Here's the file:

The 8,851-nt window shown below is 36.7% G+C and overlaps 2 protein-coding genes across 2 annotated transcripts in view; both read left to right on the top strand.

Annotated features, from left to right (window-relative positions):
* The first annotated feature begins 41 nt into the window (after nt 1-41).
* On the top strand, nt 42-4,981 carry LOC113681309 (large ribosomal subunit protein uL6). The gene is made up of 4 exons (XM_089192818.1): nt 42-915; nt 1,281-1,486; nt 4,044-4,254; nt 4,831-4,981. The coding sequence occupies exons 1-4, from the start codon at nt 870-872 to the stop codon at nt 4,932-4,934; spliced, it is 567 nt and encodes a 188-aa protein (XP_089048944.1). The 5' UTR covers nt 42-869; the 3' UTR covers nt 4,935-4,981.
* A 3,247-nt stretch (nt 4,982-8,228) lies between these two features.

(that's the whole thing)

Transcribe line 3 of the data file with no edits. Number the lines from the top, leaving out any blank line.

* The first annotated feature begins 41 nt into the window (after nt 1-41).